Rotorua's ratepayers will shell out a further $11.1 million on the restoration of the Sir Howard Morrison Performing Arts Centre.
However, the son of the man the building is named after said it will help Rotorua live up to its "Rotovegas" nickname.
A ratepayers' representative says the redevelopment of the building was a "major blunder".
The announcement was made at midday on Friday, with an embargoed media release from the council and the invitation of a site tour.
In a council statement, it said the project's previous budget of $22.5m would now be $33.7m, with the council contribution to this almost doubling from $11.5m to $22.6m.
The original budget set in 2017 was $17.9m.
The opening date has also moved, albeit only slightly, from March 2022 to June 2022.
The additional funding was approved by the council in a confidential meeting in June.
The building was found to be in a poorer state than had been expected and required additional funding to address the issues, it said.
The centre was closed to the public in November 2017 after a seismic assessment concluded that the building - which was built in 1938 - was earthquake-prone, at just 25 per cent of the New Building Standard (NBS). The threshold for a building to be considered earthquake-prone is less than 34 per cent NBS.
Once complete, it's expected the building will be more than 70 per cent NBS.
Along with Te Whare Taonga o Te Arawa the Rotorua Museum and the Blue Baths, the centre is one of three council buildings closed due to seismic vulnerability concerns.
The cost of restoring the museum was estimated to be about $53.5m.
Council community wellbeing deputy chief executive Jocelyn Mikaere said there had been comprehensive pre-construction investigations of the performing arts centre, including the identification of potential risks such as plaster integrity, asbestos and structural issues.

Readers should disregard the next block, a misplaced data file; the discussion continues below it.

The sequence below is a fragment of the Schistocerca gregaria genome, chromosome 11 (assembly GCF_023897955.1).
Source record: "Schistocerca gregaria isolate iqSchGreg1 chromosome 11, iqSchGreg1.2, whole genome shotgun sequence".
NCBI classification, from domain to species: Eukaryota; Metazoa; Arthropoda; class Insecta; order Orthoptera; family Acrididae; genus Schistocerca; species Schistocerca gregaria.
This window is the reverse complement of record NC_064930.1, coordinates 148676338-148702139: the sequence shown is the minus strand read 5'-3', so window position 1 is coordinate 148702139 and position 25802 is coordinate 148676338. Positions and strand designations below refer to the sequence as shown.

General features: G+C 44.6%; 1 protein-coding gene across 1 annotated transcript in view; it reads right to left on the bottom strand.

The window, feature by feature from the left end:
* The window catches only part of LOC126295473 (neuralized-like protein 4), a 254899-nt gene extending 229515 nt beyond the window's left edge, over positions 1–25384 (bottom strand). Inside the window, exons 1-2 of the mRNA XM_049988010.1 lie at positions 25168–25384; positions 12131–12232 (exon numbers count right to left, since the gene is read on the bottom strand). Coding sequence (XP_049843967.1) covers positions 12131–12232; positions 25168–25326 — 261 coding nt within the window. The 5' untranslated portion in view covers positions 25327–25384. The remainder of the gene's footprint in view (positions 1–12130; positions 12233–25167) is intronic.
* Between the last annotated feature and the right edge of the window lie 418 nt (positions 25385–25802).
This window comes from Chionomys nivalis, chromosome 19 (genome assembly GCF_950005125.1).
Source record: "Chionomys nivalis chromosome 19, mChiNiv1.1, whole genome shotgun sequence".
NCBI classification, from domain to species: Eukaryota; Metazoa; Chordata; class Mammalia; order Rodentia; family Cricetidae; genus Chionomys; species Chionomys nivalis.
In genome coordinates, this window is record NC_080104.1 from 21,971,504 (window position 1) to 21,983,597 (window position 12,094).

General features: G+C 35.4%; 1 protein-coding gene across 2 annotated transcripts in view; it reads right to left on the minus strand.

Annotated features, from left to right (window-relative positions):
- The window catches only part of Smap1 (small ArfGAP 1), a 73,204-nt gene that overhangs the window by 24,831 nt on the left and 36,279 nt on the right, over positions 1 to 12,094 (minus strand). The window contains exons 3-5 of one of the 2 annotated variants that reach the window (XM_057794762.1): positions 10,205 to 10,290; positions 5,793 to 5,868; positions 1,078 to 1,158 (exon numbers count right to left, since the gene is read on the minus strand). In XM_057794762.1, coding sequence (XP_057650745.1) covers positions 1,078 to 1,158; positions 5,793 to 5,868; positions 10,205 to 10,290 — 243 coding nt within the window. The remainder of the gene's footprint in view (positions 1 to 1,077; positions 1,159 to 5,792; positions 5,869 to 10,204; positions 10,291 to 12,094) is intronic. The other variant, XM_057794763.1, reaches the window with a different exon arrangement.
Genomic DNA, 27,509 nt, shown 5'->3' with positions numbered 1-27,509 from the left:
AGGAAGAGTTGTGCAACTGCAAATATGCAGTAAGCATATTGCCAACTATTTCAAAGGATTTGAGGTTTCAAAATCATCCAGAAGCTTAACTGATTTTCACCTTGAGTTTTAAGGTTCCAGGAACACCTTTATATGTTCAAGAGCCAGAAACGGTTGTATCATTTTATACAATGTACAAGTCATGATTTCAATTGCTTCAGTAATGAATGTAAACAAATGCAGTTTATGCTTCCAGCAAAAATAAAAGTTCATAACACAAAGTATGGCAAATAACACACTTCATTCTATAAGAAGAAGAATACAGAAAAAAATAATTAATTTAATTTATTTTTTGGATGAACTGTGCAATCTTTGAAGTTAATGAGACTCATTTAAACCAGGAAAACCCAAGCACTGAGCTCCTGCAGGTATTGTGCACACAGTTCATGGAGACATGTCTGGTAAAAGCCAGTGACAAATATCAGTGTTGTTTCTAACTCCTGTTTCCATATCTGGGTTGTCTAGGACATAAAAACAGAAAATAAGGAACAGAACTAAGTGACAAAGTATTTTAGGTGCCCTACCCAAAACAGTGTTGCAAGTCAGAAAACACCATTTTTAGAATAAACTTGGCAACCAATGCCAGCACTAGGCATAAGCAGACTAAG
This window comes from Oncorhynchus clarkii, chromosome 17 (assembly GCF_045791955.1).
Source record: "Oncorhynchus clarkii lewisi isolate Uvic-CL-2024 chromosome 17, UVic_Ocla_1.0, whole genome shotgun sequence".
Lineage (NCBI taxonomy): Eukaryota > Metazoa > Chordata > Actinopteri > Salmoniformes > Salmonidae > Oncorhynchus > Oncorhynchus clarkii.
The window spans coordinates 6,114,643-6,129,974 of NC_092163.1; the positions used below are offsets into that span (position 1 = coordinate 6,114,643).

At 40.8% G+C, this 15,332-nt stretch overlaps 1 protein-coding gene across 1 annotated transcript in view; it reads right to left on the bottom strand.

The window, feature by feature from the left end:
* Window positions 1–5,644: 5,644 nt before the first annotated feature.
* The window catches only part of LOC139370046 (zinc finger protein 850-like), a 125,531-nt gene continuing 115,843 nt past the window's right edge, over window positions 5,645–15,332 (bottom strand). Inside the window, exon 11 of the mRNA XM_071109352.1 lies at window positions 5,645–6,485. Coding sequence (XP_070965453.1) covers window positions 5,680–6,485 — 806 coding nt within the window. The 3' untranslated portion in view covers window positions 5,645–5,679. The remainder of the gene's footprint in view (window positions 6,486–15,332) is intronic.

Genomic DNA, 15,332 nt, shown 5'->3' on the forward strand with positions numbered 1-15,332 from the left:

"Until we actually started construction and removed floors, ceilings and wall coverings, we could not actually see - and could not have known - the full extent of what we are now dealing with," she said.
"The team is passionate about this project and have worked tirelessly to keep costs to an absolute minimum."
She said the revised budget included a contingency sum and external funding was still being pursued.
The council had so far confirmed more than $11m in external funding.
"Ultimately our community will have a leading regional performing arts facility at a fraction of the estimate new build cost of $70m - $80m."
The statement said the foundations of the building differed from its original plans, requiring structural design alternations.
There was also more cracking, including structural cracking, in the walls and exterior walls which were originally to be encapsulated and painted now required paint or plaster removal and repair to ensure the building's strength and water tightness, it said.
"As a result, the level of asbestos removal required has increased from 20 per cent to 80 per cent of the building."
In one place in the building, cracks in the walls had been filled with expanding foam.
The additional funding would cover construction costs for extra structural strengthening and building condition repairs, as well as further design work. It will also go toward additional theatre services.
The statement said the decision to increase the council's funding was made in a confidential meeting because of commercial sensitivity, and the money would come from "within the approved 2021 - 2031 Long-term Plan funding envelope".
Demolition was an option of "last resort" it said, and estimates to demolish and rebuild were $70m - $80m: "this option was discounted as unaffordable".